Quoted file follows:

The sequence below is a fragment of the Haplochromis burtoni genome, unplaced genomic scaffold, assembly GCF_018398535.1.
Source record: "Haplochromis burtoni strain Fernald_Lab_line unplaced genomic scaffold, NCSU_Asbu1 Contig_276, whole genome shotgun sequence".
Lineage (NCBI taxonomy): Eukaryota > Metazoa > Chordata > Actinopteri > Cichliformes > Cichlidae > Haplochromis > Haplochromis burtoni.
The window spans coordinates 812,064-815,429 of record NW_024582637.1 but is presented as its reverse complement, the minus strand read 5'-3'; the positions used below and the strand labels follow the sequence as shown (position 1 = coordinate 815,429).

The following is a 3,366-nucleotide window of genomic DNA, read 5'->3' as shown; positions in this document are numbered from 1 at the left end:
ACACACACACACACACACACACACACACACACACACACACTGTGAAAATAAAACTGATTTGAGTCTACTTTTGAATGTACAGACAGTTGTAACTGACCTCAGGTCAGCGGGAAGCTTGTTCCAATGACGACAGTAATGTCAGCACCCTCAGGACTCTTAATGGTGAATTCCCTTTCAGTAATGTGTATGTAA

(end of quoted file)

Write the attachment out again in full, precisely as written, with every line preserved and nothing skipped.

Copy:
The sequence below is a fragment of the Haplochromis burtoni genome, unplaced genomic scaffold, assembly GCF_018398535.1.
Source record: "Haplochromis burtoni strain Fernald_Lab_line unplaced genomic scaffold, NCSU_Asbu1 Contig_276, whole genome shotgun sequence".
Lineage (NCBI taxonomy): Eukaryota > Metazoa > Chordata > Actinopteri > Cichliformes > Cichlidae > Haplochromis > Haplochromis burtoni.
The window spans coordinates 812,064-815,429 of record NW_024582637.1 but is presented as its reverse complement, the minus strand read 5'-3'; the positions used below and the strand labels follow the sequence as shown (position 1 = coordinate 815,429).

The following is a 3,366-nucleotide window of genomic DNA, read 5'->3' as shown; positions in this document are numbered from 1 at the left end:
ACACACACACACACACACACACACACACACACACACACACTGTGAAAATAAAACTGATTTGAGTCTACTTTTGAATGTACAGACAGTTGTAACTGACCTCAGGTCAGCGGGAAGCTTGTTCCAATGACGACAGTAATGTCAGCACCCTCAGGACTCTTAATGGTGAATTCCCTTTCAGTAATGTGTATGTAA